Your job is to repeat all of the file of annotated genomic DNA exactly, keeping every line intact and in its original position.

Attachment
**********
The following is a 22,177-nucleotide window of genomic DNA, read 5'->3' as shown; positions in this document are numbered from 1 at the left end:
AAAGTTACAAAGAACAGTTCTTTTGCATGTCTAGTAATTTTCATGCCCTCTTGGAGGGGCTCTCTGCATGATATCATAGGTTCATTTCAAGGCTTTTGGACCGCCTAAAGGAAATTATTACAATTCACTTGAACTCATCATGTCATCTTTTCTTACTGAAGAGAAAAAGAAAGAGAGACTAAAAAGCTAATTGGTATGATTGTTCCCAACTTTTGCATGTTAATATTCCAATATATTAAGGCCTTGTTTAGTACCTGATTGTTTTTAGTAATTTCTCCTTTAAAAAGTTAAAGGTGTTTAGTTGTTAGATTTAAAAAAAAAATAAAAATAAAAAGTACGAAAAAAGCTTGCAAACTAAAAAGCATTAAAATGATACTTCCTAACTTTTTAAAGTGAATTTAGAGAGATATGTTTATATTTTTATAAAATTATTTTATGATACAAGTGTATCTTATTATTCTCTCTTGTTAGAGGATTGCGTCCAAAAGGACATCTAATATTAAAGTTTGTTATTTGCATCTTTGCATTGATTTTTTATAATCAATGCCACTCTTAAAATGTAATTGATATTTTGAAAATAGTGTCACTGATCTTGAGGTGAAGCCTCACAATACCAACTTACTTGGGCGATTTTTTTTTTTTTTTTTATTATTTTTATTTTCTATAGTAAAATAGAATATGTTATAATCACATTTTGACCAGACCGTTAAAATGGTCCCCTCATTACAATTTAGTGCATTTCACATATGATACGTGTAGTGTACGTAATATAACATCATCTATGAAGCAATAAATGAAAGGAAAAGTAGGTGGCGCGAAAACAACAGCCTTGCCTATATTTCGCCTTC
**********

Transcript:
The following is a 22,177-nucleotide window of genomic DNA, read 5'->3' as shown; positions in this document are numbered from 1 at the left end:
AAAGTTACAAAGAACAGTTCTTTTGCATGTCTAGTAATTTTCATGCCCTCTTGGAGGGGCTCTCTGCATGATATCATAGGTTCATTTCAAGGCTTTTGGACCGCCTAAAGGAAATTATTACAATTCACTTGAACTCATCATGTCATCTTTTCTTACTGAAGAGAAAAAGAAAGAGAGACTAAAAAGCTAATTGGTATGATTGTTCCCAACTTTTGCATGTTAATATTCCAATATATTAAGGCCTTGTTTAGTACCTGATTGTTTTTAGTAATTTCTCCTTTAAAAAGTTAAAGGTGTTTAGTTGTTAGATTTAAAAAAAAAATAAAAATAAAAAGTACGAAAAAAGCTTGCAAACTAAAAAGCATTAAAATGATACTTCCTAACTTTTTAAAGTGAATTTAGAGAGATATGTTTATATTTTTATAAAATTATTTTATGATACAAGTGTATCTTATTATTCTCTCTTGTTAGAGGATTGCGTCCAAAAGGACATCTAATATTAAAGTTTGTTATTTGCATCTTTGCATTGATTTTTTATAATCAATGCCACTCTTAAAATGTAATTGATATTTTGAAAATAGTGTCACTGATCTTGAGGTGAAGCCTCACAATACCAACTTACTTGGGCGATTTTTTTTTTTTTTTTTATTATTTTTATTTTCTATAGTAAAATAGAATATGTTATAATCACATTTTGACCAGACCGTTAAAATGGTCCCCTCATTACAATTTAGTGCATTTCACATATGATACGTGTAGTGTACGTAATATAACATCATCTATGAAGCAATAAATGAAAGGAAAAGTAGGTGGCGCGAAAACAACAGCCTTGCCTATATTTCGCCTTC